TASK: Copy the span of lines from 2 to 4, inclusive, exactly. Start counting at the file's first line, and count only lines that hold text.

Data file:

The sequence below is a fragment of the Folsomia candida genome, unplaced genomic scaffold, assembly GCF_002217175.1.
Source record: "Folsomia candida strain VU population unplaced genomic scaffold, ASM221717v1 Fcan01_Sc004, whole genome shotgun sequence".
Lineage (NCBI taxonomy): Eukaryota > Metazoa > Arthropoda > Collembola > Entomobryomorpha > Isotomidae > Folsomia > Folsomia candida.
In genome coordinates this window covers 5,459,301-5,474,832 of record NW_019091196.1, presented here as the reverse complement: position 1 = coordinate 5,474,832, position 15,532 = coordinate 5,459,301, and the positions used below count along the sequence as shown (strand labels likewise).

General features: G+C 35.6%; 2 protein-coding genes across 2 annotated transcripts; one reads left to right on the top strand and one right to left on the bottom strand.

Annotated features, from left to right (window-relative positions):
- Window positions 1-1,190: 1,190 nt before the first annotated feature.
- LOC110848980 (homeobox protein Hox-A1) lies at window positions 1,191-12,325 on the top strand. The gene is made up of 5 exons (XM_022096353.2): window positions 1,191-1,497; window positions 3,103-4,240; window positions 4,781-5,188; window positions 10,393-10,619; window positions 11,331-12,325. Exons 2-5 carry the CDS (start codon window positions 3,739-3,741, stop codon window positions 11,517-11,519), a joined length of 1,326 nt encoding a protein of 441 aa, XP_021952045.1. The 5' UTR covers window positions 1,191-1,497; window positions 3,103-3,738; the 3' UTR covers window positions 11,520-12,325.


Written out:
Source record: "Folsomia candida strain VU population unplaced genomic scaffold, ASM221717v1 Fcan01_Sc004, whole genome shotgun sequence".
Lineage (NCBI taxonomy): Eukaryota > Metazoa > Arthropoda > Collembola > Entomobryomorpha > Isotomidae > Folsomia > Folsomia candida.
In genome coordinates this window covers 5,459,301-5,474,832 of record NW_019091196.1, presented here as the reverse complement: position 1 = coordinate 5,474,832, position 15,532 = coordinate 5,459,301, and the positions used below count along the sequence as shown (strand labels likewise).